Kenneth Rijock

Kenneth Rijock

Monday, April 15, 2013

ADVANCE FEE FRAUD + SECURITIES FRAUD = DOUBLE TROUBLE


Just when you think you have heard it all, some white-collar criminal comes up with something even more amoral. In this case, a slippery operator who has made his illicit profits exploiting desperate businessmen, through requiring advance payment of "underwriting" fees,  that never result in funding, has taken the advance fee fraud to another level. Allow me to explain:

(1) The fraudster demands, and gets, an advance fee of, say $85,000, from the needy businessman. The victim believes that it is a fee for finding operating capital for his business.

(2)  The fraudster's company then creates and issues bonds, instruments of indebtedness, or other securities (which are worthless, as the company is a shell) which are shipped to another bogus company.

(3)  Note that neither of these two "financial firms" has any sort of broker-dealer, or investment adviser license, nor are the securities registered nor exempt from registration.

(4) Finally, the second firm "places" the bonds or securities overseas, touting them as indebtedness of a reputable company. In truth and in fact, the securities are worthless, as the shell company has neither tangible assets, nor cash flow. When the first company defaults on the payments on the bonds or debts, what happens, and to who ?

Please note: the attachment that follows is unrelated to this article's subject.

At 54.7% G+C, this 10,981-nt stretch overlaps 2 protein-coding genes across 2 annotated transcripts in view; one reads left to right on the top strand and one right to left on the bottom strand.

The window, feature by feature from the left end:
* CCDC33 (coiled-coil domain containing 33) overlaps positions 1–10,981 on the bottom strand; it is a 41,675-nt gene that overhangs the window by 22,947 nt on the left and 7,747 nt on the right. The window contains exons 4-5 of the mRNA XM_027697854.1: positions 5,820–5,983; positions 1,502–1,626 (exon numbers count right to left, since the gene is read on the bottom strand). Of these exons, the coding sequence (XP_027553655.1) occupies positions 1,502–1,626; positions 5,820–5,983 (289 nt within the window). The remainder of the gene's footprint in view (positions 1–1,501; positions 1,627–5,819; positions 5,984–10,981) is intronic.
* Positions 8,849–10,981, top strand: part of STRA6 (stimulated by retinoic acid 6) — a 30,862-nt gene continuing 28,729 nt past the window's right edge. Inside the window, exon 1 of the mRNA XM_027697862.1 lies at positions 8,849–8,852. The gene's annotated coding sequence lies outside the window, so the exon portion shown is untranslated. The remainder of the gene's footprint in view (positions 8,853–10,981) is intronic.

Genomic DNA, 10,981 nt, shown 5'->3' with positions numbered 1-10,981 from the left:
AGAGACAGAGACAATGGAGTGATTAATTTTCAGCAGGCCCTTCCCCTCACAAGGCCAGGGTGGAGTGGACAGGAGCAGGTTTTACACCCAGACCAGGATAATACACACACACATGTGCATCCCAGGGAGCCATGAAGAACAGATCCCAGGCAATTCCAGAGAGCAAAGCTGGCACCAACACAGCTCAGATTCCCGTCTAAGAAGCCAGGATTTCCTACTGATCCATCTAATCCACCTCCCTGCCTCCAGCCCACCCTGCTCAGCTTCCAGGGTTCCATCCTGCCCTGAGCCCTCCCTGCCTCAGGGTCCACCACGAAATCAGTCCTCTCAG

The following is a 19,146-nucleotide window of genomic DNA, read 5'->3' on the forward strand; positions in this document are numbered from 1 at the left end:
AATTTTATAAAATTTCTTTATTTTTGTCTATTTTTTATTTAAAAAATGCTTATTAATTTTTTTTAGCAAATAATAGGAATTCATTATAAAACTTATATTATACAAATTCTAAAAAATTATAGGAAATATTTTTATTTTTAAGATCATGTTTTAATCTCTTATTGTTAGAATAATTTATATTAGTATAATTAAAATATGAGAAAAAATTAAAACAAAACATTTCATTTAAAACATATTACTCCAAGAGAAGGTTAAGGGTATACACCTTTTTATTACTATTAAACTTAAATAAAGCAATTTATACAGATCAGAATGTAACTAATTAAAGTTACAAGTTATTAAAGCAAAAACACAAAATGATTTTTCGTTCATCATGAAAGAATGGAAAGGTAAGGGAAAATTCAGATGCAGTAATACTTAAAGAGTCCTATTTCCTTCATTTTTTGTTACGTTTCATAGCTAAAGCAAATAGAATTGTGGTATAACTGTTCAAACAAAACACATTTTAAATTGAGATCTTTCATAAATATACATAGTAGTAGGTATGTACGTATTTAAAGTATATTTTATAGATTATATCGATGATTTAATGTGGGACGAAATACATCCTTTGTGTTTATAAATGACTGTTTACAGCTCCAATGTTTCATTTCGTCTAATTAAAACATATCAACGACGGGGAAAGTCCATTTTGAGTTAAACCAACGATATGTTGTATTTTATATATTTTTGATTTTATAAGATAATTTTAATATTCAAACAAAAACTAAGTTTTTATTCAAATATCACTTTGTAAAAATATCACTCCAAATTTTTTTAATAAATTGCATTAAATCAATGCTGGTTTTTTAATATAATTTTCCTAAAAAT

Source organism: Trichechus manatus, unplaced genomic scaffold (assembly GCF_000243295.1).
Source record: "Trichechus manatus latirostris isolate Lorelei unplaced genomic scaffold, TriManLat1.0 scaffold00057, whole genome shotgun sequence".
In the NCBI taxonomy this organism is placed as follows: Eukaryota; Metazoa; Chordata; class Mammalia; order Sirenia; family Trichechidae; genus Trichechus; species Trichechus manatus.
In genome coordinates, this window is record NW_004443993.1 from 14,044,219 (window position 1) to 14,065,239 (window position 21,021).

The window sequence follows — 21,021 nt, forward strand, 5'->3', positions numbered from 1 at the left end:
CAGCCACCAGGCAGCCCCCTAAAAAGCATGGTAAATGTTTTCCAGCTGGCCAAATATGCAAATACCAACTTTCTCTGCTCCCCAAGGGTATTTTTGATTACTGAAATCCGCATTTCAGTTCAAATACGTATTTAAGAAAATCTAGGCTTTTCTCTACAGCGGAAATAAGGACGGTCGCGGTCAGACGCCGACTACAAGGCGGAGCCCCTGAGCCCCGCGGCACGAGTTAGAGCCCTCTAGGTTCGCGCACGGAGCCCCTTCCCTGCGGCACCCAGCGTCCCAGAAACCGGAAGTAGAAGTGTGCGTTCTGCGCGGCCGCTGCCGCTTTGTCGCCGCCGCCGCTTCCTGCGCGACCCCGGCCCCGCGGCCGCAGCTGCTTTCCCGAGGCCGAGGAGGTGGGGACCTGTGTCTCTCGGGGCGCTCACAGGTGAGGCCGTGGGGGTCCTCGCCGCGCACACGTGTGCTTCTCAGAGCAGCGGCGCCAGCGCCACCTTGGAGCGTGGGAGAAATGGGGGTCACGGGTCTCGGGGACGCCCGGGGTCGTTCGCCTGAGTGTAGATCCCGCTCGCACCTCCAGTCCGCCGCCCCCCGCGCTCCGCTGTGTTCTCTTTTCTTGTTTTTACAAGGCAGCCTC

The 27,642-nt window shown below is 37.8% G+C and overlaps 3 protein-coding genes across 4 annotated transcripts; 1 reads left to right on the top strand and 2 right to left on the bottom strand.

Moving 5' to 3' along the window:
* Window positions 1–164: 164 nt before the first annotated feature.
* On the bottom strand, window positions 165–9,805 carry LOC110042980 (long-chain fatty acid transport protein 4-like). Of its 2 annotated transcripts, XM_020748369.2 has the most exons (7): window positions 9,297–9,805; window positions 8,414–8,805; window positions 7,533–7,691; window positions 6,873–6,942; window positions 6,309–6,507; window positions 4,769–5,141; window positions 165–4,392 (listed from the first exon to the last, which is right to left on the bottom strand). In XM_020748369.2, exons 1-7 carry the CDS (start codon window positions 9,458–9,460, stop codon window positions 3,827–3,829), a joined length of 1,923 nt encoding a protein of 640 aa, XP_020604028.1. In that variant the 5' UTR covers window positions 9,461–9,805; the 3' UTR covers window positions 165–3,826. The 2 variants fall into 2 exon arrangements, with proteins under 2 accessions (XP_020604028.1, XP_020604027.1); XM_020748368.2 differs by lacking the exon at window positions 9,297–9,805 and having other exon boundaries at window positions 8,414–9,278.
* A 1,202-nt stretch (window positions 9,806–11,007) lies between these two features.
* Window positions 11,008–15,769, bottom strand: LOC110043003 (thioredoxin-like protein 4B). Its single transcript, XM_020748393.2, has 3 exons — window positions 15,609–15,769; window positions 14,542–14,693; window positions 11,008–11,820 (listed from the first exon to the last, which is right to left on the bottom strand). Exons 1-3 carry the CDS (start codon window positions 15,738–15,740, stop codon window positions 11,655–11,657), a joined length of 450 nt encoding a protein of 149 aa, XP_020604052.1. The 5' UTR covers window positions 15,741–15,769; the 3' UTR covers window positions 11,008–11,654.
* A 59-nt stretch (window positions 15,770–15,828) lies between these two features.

(5) The original victim was funded, but wait a minute. is he not a potential co-conspirator in common law or securities fraud, when the overseas investor learns that he has purchased worthless paper. And what additional securities violations have occurred ?

Imagine a businessman receiving funds through such a fraud, using the money to start up his new venture, only to lose it all later in subsequent civil and criminal proceedings. Worse, what if the overseas buyer is a money launderer for a narcotics kingpin, who is later convicted, and the money, which was criminal proceeds, is forfeited to the United States Government ?



Bottom line; whenever a funding source even hints that the proceeds are coming from outside your country, you need to immediately ascertain:

(1) Are there securities issues, and were they resolved to your lawyer's satisfaction ?

(2) Will due diligence be performed on the overseas funding source, and will you have access to those materials ?

(3) Are the bonds/indebtedness/securities legitimate, do they have marketable value, and will this entire venture come back later to haunt you ?

Any permutation or combination of the advance fee scheme is usually deadly; make sure you never involve yourself in one, or you will certainly regret it.


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